librivox -- free public domain books read aloud by volunteers 12.19.2005, 9:26 AM
posted by lisa lynch
Just read a Dec. 16th Wired article about a Canadian Hugh McGuire's brilliant new venture Librivox. Librivox is creating and distributing free audiobooks by asking volunteers to create audio files of works of literature in the public domain. The files are hosted on the Internet Archive and are available in MP3 and OGG formats.
Thus far, Librivox -- which has only been up for a few months -- has recorded about 30 titles, relying on dozens of volunteers. The website promotes the project as the "acoustical liberation of the public domain" and claims that the ultimate goal is to liberate all public domain works of literature. For now, titles cataloged on the website include L Frank Baum's The Wizard of Oz, Joseph Conrad's The Secret Agent and the U.S. Constitution.
Using Librivox couldn't be easier: clicking on an entry will bring you to a screen which allows you to select a Wikipedia entry on the book in question, the e-Gutenberg file of the book, an alternate Zip file of the book, and the Librivox audio version, available chapter by chapter with the names of each volunteer reader noted prominently next to the chapter information.
I listened to parts of about a half-dozen book chapters to get a sense of the quality of the recordings, and I was impressed. The volunteers have obviously chosen books they are passionate about, and the recordings are lively, quite clear and easy to listen to. As a regular audiobook listener, I was struck by the fact that while most literary audiobooks are read by authors who tend to work hard at conveying a sense of character, the Librivox selections seemed to convey, more than anything, the reader's passion for the text itself; ie, for the written word. Here at the Institute we've been spending a fair amount of time trying to figure out when a book loses it's book-ness, and I'd argue that while some audiobooks blur the boundary between book and performance, the Librivox books remind us that a book reduced to a stream of digitally produced sound can still be very much a book.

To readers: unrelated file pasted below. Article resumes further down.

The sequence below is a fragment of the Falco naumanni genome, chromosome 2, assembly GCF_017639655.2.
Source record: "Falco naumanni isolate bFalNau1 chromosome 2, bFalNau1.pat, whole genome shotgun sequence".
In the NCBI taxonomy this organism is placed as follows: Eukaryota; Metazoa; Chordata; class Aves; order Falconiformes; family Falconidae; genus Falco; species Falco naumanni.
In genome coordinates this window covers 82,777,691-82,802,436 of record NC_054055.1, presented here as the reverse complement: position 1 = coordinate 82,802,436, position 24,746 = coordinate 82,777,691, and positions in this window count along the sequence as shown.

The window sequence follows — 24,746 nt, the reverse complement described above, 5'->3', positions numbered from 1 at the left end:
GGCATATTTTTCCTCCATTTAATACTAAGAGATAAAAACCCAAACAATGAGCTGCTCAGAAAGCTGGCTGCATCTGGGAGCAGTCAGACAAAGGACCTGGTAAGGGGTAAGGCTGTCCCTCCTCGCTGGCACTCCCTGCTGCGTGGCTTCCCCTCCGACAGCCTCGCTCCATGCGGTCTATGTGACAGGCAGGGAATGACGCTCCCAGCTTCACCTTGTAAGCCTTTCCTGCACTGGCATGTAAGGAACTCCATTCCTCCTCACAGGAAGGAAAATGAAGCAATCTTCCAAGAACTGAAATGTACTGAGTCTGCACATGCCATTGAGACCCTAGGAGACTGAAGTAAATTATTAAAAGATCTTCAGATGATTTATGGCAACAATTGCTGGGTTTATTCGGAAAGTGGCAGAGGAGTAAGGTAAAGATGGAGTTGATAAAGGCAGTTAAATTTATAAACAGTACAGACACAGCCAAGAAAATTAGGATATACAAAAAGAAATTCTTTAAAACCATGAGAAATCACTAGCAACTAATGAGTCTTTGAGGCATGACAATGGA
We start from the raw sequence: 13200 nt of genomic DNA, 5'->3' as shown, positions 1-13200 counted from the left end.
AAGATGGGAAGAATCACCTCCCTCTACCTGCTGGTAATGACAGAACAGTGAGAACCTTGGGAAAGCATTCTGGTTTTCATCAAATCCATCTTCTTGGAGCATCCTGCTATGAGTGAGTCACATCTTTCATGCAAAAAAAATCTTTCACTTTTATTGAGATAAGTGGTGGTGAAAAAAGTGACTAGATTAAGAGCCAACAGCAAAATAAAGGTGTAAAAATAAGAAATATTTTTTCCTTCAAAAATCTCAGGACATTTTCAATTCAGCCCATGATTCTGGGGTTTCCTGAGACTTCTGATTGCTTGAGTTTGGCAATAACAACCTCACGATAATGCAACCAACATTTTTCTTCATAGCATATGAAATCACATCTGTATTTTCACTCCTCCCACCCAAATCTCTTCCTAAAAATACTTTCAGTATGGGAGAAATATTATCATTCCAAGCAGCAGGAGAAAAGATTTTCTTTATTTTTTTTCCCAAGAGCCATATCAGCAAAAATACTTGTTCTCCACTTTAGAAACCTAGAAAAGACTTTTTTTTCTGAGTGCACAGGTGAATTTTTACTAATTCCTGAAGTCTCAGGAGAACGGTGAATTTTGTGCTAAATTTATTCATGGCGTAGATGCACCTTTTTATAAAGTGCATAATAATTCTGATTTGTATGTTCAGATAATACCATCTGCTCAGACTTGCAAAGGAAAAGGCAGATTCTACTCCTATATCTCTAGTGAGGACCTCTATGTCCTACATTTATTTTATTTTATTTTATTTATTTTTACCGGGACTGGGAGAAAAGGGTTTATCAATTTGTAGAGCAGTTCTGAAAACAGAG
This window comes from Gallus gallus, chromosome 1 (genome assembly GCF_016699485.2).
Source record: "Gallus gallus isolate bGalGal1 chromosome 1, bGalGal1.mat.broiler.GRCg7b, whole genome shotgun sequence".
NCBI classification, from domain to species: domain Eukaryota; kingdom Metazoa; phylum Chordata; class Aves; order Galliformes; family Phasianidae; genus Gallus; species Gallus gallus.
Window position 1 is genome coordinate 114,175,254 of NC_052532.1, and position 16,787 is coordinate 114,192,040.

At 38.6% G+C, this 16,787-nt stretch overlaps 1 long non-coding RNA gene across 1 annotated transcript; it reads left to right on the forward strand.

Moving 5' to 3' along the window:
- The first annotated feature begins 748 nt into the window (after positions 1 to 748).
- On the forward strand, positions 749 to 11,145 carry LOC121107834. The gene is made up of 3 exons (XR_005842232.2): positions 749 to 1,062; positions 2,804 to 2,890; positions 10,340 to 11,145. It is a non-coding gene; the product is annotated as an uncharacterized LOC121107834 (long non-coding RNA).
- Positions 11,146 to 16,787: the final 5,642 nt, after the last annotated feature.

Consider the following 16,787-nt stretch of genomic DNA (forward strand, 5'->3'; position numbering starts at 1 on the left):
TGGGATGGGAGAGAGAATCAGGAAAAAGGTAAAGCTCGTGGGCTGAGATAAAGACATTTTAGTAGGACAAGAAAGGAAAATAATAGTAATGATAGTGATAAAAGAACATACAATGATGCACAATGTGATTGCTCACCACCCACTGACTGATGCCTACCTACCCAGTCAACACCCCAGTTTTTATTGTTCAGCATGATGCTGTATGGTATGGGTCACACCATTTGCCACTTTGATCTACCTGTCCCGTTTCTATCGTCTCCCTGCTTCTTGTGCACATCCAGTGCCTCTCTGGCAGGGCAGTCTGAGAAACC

The site's definitely worth a visit, and, if you've got a decent voice and a few spare hours, there's information about how to become a volunteer reader yourself. And finally, don't miss the list of other audiolit projects on the lower right-hand corner of the homepage: there are many voices out there, reading many books -- including Japanese Classical Literature For Bedtime, if you're so inclined.
Stephan on December 25, 2005 1:07 PM:
Wonderful article. But what's a decent voice? Please drop by and volunteer! Especially if you have a really broken, infamous, linty, grandma-ish, sexy, mucous, or sweet and sour voice. :)